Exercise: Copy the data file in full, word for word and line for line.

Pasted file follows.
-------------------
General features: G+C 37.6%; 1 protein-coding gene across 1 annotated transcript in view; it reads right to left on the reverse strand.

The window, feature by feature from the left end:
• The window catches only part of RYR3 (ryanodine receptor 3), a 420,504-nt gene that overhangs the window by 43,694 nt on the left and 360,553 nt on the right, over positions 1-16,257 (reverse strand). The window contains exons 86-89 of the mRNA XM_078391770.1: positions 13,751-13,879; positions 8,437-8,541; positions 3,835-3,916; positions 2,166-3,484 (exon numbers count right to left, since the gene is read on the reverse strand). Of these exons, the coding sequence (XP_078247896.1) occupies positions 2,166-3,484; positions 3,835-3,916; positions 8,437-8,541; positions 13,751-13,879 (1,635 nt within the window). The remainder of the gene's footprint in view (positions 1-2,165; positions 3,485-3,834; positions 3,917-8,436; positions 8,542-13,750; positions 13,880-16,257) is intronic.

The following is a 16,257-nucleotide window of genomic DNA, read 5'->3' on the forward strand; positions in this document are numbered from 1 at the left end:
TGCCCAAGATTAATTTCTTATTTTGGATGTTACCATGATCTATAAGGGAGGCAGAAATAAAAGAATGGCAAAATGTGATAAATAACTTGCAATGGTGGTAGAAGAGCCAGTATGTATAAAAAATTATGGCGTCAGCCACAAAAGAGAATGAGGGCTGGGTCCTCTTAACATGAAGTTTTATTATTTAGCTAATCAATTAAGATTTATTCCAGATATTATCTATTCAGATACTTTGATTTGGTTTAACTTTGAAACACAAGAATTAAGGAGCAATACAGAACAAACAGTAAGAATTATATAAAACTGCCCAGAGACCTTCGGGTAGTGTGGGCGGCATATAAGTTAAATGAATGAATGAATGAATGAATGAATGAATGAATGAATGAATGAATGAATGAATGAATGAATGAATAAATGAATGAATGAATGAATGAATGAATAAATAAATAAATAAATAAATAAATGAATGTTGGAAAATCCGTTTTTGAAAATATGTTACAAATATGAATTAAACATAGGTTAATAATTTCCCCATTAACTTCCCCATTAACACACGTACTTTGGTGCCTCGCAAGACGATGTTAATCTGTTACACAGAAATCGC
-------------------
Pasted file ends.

General features: G+C 37.6%; 1 protein-coding gene across 1 annotated transcript in view; it reads right to left on the reverse strand.

The window, feature by feature from the left end:
• The window catches only part of RYR3 (ryanodine receptor 3), a 420,504-nt gene that overhangs the window by 43,694 nt on the left and 360,553 nt on the right, over positions 1-16,257 (reverse strand). The window contains exons 86-89 of the mRNA XM_078391770.1: positions 13,751-13,879; positions 8,437-8,541; positions 3,835-3,916; positions 2,166-3,484 (exon numbers count right to left, since the gene is read on the reverse strand). Of these exons, the coding sequence (XP_078247896.1) occupies positions 2,166-3,484; positions 3,835-3,916; positions 8,437-8,541; positions 13,751-13,879 (1,635 nt within the window). The remainder of the gene's footprint in view (positions 1-2,165; positions 3,485-3,834; positions 3,917-8,436; positions 8,542-13,750; positions 13,880-16,257) is intronic.

The following is a 16,257-nucleotide window of genomic DNA, read 5'->3' on the forward strand; positions in this document are numbered from 1 at the left end:
TGCCCAAGATTAATTTCTTATTTTGGATGTTACCATGATCTATAAGGGAGGCAGAAATAAAAGAATGGCAAAATGTGATAAATAACTTGCAATGGTGGTAGAAGAGCCAGTATGTATAAAAAATTATGGCGTCAGCCACAAAAGAGAATGAGGGCTGGGTCCTCTTAACATGAAGTTTTATTATTTAGCTAATCAATTAAGATTTATTCCAGATATTATCTATTCAGATACTTTGATTTGGTTTAACTTTGAAACACAAGAATTAAGGAGCAATACAGAACAAACAGTAAGAATTATATAAAACTGCCCAGAGACCTTCGGGTAGTGTGGGCGGCATATAAGTTAAATGAATGAATGAATGAATGAATGAATGAATGAATGAATGAATGAATGAATGAATGAATGAATGAATAAATGAATGAATGAATGAATGAATGAATAAATAAATAAATAAATAAATAAATGAATGTTGGAAAATCCGTTTTTGAAAATATGTTACAAATATGAATTAAACATAGGTTAATAATTTCCCCATTAACTTCCCCATTAACACACGTACTTTGGTGCCTCGCAAGACGATGTTAATCTGTTACACAGAAATCGC